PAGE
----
It’s been a while since I’ve posted about some BDD work, but I’ve recently gotten back into it using Behave. Over the next few months, I’ll be posting more and more, as I get deeper into the tool, but I figure I’ll start with a comparison based on my initial work. This post will focus on a comparison between Cucumber and Behave; while both use the same Given When Then (GWT) format, there are some major differences in the implementation and tooling, and I’ll start by pointing out some of those. Expect some best practices, and a deeper dive into areas that I’ve call out in this post in my future posts.
To start off, the biggest difference I’ve noticed is the way you install Behave versus Cucumber. Your cucumber tests can be packaged, and then deployed and run on any system that has a jdk installed (if using Cucumber ported for Java). Alternatively, if using true Cucumber, the only thing needed on the machine is ruby to be installed. This means all of your tests, code, libraries, etc, can be packaged and deployed to any test or development machine, unpacked, and then run.
Behave, alternatively, needs to be natively installed on any machine that you choose to run it on. While this isn’t necessarily a huge deal, it may limit or complicate some deployments and executions of the tests, depending on the nature of the application under test. If running back end testing, where the machine is important to the tests, or running in a dynamic environment, this additional installation can make testing/deployment more complicated. Ideally, we want to keep things as uncomplicated as possible, and unfortunately, Behave isn’t a quick/easy thing to install as it currently exists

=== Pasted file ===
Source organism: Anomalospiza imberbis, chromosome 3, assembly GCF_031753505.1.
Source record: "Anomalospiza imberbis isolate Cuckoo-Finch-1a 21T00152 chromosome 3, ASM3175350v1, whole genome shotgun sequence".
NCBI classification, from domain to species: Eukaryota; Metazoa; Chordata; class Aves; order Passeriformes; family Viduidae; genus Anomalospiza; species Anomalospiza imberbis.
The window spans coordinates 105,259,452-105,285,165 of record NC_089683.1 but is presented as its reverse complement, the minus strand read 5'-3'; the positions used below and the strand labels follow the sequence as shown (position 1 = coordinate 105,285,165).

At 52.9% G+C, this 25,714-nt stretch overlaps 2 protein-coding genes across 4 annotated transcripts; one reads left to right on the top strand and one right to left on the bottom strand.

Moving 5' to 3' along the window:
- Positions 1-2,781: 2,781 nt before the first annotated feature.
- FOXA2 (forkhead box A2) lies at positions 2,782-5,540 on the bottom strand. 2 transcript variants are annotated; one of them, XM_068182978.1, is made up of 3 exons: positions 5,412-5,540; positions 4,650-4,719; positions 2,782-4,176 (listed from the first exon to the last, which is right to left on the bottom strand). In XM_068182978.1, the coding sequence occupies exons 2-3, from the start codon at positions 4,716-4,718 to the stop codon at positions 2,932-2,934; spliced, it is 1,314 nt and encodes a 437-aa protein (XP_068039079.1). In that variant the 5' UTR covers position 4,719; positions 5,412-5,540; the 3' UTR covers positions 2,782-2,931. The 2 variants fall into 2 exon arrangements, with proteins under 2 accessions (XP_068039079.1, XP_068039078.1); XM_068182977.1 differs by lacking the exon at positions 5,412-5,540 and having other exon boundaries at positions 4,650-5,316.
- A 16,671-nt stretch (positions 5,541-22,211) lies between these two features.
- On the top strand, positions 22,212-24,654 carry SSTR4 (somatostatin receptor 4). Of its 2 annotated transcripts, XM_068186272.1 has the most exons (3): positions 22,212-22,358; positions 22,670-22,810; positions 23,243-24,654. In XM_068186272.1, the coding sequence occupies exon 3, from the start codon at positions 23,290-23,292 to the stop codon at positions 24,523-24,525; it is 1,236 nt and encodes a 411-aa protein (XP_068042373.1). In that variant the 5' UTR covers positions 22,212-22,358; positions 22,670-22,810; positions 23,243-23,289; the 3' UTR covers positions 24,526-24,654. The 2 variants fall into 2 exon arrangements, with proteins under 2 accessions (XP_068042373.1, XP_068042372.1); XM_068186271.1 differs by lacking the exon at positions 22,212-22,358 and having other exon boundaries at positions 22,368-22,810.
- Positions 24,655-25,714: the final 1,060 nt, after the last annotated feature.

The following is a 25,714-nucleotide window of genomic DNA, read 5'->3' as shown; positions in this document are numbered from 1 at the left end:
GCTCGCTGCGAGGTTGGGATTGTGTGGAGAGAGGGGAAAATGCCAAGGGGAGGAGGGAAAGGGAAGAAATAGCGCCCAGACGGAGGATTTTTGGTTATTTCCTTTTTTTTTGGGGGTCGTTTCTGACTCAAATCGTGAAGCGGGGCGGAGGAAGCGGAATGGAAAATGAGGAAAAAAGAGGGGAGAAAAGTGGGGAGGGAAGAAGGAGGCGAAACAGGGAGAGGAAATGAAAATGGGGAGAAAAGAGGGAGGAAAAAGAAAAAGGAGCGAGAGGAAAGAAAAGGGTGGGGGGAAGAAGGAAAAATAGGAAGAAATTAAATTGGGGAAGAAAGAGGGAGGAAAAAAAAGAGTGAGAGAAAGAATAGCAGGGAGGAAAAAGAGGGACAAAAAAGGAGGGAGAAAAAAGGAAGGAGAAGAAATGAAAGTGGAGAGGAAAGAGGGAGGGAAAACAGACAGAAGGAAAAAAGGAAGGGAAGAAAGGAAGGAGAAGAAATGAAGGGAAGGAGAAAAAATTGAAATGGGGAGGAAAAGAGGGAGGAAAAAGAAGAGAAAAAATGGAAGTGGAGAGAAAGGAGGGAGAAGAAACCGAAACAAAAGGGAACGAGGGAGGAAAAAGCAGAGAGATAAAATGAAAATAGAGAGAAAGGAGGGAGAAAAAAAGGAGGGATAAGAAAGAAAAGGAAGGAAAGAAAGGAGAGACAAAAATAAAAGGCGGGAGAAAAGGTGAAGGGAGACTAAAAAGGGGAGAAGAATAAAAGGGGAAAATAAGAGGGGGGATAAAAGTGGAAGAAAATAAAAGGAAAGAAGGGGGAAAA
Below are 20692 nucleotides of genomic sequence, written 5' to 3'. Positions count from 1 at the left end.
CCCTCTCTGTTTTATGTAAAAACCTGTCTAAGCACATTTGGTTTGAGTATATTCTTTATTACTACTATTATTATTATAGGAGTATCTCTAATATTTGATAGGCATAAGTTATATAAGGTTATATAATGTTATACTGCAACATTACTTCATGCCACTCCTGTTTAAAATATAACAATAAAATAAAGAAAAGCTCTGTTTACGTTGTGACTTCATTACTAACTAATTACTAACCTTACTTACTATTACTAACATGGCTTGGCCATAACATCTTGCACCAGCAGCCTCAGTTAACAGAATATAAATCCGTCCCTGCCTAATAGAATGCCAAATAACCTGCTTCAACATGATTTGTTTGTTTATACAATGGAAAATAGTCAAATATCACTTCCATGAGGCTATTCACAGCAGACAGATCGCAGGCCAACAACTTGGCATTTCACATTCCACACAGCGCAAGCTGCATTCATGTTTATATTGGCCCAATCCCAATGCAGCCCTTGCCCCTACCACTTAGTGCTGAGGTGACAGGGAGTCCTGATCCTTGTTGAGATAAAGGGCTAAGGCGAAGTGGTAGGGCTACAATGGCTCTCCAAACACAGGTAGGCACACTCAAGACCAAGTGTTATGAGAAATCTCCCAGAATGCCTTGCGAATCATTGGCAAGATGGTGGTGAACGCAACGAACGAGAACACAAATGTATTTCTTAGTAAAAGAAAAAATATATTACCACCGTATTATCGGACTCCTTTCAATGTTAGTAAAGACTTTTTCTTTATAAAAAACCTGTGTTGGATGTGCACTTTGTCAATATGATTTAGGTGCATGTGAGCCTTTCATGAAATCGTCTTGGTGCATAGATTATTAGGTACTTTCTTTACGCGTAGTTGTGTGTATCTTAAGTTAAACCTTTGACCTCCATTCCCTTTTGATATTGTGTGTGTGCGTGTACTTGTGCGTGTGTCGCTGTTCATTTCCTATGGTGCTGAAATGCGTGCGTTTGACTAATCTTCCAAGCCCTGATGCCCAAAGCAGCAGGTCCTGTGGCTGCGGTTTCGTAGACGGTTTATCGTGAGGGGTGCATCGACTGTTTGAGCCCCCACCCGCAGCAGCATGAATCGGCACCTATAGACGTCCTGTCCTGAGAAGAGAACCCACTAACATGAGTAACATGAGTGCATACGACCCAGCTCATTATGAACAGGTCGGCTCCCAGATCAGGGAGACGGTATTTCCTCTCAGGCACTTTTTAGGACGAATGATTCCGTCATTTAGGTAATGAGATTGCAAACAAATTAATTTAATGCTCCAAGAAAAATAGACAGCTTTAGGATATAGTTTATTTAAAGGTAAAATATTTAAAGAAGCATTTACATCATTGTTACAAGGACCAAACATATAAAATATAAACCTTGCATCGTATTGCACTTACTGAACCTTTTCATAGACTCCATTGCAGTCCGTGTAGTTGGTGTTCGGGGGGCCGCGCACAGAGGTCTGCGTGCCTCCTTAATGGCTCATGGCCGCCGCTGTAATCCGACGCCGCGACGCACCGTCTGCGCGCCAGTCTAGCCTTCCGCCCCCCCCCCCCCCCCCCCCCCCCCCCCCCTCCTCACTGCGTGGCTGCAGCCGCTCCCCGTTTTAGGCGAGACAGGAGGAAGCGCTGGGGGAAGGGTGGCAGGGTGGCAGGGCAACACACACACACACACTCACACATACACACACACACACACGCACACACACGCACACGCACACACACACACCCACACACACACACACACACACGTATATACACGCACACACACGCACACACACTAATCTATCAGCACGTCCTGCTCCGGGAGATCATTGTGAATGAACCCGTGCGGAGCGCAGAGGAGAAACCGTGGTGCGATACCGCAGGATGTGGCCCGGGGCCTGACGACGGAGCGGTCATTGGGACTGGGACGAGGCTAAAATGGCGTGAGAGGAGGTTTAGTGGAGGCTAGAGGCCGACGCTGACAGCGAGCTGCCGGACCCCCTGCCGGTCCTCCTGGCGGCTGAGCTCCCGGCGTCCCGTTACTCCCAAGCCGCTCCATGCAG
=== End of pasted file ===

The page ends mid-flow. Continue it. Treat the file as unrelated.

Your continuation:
Unfortunately, by default, Behave does not provide a lot of logging. All tests that run write out the GWT test steps to the command line, but no log file is generated. It is relatively simply to turn on additional logging, but this goes more towards debugging, not towards creating a true documentation of the test steps that were run, provided in a separate output file. Cucumber by default generates either a JSON or HTML file, which makes is simple to deliver/store the results to third parties. There are a few hacks within Python and Behave that will allow us to put these test steps into an output file instead of the command line, but these are ugly, and not ideal
Behave actually offers some better hooks than Cucumber does. Obviously, this can change slightly because of the language chosen for Cucumber, but by default, Cucumber only offers before and after hooks. RSpec and Test::Unit or JUnit and TestNG (for Ruby and Java respectively), provide some additional before and after methods, but even those aren’t as good as the ones offered by Behave. The before_all hook is unique to Behave, and is extremely useful when settings up large functional test suites. Additionally, making use of Python’s extensible classes, those hooks become even more powerful.
Unfortunately, Python doesn’t support data parameterization. Unit testing can be parameterized, but this uses some clunky, ugly code. Utilizing the default Gherkin support for data is the best method to compensate for this, but unlike languages like Ruby and Java, additional parameterization isn’t supported, meaning that testing over multiple browsers, or interfaces isn’t supported without coding this into the test steps. Also, because Gherkin is limited to a single set of data parameters (no multidimensional data sets), you can’t loop multiple data sets over multiple browsers. I will be looking into further elegant ways to overcome this limited, so definitely stay tuned.
Behave even touts being very similar to Cucumber, especially when Cucumber is used with rubypython. There are a lot of great tools and techniques that can be re-used. Further posts will also expand on these further, but just a few similarities are below.
The GWT language is the same. Behave actually uses Gherkin, which makes porting over your tests from Cucumber, or cross training your testers/SAs a breeze. This also means that all of the data structures you are used to from Cucumber can also be used. Additionally, that wonderful Cucumber Parser can be re-used.
Tagging in Behave is setup similarly to tagging in Cucumber, even making use of the same @WIP to indicate which tests are not yet ready to be executed.
One thought to “Behave”
How about using Behave from Saltstack to parametrize whole test directories? Would probably help build anything needed around Behave, too.